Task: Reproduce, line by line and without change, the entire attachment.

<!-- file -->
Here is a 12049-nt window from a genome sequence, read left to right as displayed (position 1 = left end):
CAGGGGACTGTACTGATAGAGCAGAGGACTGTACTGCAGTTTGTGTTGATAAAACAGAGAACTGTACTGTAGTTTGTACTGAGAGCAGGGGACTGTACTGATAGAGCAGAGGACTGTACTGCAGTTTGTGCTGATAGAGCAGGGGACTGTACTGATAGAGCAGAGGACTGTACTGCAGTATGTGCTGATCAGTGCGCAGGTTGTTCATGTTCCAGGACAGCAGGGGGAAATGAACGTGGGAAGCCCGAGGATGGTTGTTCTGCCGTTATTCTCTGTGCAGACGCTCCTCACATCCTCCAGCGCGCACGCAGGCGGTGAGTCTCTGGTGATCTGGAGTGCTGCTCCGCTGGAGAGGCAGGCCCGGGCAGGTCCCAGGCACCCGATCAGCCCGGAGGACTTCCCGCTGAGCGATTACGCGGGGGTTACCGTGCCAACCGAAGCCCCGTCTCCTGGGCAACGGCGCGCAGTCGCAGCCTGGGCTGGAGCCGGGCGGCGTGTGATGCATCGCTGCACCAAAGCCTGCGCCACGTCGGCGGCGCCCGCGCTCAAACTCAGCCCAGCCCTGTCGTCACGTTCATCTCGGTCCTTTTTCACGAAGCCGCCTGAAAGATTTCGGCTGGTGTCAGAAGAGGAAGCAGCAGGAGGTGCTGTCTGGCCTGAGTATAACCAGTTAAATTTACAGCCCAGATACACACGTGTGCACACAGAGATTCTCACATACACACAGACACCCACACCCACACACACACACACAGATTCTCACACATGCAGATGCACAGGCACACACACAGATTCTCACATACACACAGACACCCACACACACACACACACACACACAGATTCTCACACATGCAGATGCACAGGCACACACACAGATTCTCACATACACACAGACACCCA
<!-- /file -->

Here is a 12049-nt window from a genome sequence, read left to right as displayed (position 1 = left end):
CAGGGGACTGTACTGATAGAGCAGAGGACTGTACTGCAGTTTGTGTTGATAAAACAGAGAACTGTACTGTAGTTTGTACTGAGAGCAGGGGACTGTACTGATAGAGCAGAGGACTGTACTGCAGTTTGTGCTGATAGAGCAGGGGACTGTACTGATAGAGCAGAGGACTGTACTGCAGTATGTGCTGATCAGTGCGCAGGTTGTTCATGTTCCAGGACAGCAGGGGGAAATGAACGTGGGAAGCCCGAGGATGGTTGTTCTGCCGTTATTCTCTGTGCAGACGCTCCTCACATCCTCCAGCGCGCACGCAGGCGGTGAGTCTCTGGTGATCTGGAGTGCTGCTCCGCTGGAGAGGCAGGCCCGGGCAGGTCCCAGGCACCCGATCAGCCCGGAGGACTTCCCGCTGAGCGATTACGCGGGGGTTACCGTGCCAACCGAAGCCCCGTCTCCTGGGCAACGGCGCGCAGTCGCAGCCTGGGCTGGAGCCGGGCGGCGTGTGATGCATCGCTGCACCAAAGCCTGCGCCACGTCGGCGGCGCCCGCGCTCAAACTCAGCCCAGCCCTGTCGTCACGTTCATCTCGGTCCTTTTTCACGAAGCCGCCTGAAAGATTTCGGCTGGTGTCAGAAGAGGAAGCAGCAGGAGGTGCTGTCTGGCCTGAGTATAACCAGTTAAATTTACAGCCCAGATACACACGTGTGCACACAGAGATTCTCACATACACACAGACACCCACACCCACACACACACACACAGATTCTCACACATGCAGATGCACAGGCACACACACAGATTCTCACATACACACAGACACCCACACACACACACACACACACACAGATTCTCACACATGCAGATGCACAGGCACACACACAGATTCTCACATACACACAGACACCCA